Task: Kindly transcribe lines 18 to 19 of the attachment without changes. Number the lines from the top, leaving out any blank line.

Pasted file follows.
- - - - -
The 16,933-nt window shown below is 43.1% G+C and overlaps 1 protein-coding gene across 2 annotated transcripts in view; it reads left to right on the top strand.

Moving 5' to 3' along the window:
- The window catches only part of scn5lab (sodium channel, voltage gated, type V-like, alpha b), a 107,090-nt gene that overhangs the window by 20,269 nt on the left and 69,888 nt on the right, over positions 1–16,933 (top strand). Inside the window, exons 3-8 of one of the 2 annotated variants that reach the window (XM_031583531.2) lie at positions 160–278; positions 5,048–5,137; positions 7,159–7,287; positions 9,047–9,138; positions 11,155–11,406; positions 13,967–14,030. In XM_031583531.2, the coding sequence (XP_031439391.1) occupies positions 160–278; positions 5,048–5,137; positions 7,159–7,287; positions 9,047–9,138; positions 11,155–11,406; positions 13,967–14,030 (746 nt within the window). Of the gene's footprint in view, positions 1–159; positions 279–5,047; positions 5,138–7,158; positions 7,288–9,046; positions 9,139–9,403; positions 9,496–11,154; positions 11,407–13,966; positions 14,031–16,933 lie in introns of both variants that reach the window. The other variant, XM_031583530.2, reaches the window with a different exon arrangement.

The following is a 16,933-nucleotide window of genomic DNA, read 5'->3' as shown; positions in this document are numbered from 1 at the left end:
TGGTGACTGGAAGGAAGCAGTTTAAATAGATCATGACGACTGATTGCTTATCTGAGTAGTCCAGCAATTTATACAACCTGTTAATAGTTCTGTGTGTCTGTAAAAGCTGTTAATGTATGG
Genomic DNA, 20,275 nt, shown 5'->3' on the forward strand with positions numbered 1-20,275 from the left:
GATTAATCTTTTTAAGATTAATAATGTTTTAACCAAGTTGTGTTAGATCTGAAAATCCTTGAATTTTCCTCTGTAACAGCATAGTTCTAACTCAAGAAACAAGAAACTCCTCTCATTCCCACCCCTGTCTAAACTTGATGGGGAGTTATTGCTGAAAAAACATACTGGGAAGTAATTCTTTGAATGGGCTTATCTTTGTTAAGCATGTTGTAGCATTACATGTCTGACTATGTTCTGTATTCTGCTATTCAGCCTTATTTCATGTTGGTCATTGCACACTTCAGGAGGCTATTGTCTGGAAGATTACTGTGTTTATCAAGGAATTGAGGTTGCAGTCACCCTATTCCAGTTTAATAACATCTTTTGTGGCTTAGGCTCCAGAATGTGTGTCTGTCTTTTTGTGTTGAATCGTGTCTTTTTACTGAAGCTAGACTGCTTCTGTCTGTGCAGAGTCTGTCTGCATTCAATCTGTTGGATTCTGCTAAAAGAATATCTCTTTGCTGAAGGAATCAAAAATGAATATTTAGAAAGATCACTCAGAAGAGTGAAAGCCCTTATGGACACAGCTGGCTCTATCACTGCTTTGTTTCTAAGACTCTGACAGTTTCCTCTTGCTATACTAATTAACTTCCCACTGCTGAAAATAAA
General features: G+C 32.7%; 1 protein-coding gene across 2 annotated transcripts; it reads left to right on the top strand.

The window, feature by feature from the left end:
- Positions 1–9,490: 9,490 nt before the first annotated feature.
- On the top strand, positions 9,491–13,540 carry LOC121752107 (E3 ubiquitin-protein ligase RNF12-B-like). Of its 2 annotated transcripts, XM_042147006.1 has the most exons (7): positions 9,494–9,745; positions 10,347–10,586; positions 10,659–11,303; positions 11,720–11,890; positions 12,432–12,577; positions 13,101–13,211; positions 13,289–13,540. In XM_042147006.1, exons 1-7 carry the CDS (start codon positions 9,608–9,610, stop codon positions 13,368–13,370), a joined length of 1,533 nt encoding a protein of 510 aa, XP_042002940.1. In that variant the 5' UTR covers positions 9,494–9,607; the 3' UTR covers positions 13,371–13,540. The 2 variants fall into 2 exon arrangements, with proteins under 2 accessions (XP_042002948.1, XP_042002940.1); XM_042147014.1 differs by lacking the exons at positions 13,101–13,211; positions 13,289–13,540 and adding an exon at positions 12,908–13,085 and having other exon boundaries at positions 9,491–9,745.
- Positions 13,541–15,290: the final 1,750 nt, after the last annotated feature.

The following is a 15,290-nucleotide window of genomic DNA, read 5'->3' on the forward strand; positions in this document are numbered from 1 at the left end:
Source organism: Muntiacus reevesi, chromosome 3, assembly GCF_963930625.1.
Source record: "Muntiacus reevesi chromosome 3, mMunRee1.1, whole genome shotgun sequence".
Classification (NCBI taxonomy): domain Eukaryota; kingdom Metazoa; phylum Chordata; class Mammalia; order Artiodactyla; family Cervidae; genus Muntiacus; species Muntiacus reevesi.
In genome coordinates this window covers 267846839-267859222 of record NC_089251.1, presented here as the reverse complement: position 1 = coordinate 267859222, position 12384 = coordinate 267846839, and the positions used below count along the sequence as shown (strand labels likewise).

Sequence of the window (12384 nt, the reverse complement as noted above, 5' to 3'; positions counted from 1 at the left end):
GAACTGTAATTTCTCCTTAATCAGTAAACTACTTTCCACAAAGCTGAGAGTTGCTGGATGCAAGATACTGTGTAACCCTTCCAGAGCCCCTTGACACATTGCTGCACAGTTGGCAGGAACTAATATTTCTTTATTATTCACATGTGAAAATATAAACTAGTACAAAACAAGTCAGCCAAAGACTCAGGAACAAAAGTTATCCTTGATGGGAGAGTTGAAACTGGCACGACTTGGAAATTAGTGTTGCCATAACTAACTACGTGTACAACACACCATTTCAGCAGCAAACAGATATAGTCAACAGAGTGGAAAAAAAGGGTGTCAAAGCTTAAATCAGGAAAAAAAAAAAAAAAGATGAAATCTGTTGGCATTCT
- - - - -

Sequence of the window (12384 nt, the reverse complement as noted above, 5' to 3'; positions counted from 1 at the left end):
GAACTGTAATTTCTCCTTAATCAGTAAACTACTTTCCACAAAGCTGAGAGTTGCTGGATGCAAGATACTGTGTAACCCTTCCAGAGCCCCTTGACACATTGCTGCACAGTTGGCAGGAACTAATATTTCTTTATTATTCACATGTGAAAATATAAACTAGTACAAAACAAGTCAGCCAAAGACTCAGGAACAAAAGTTATCCTTGATGGGAGAGTTGAAACTGGCACGACTTGGAAATTAGTGTTGCCATAACTAACTACGTGTACAACACACCATTTCAGCAGCAAACAGATATAGTCAACAGAGTGGAAAAAAAGGGTGTCAAAGCTTAAATCAGGAAAAAAAAAAAAAAAGATGAAATCTGTTGGCATTCT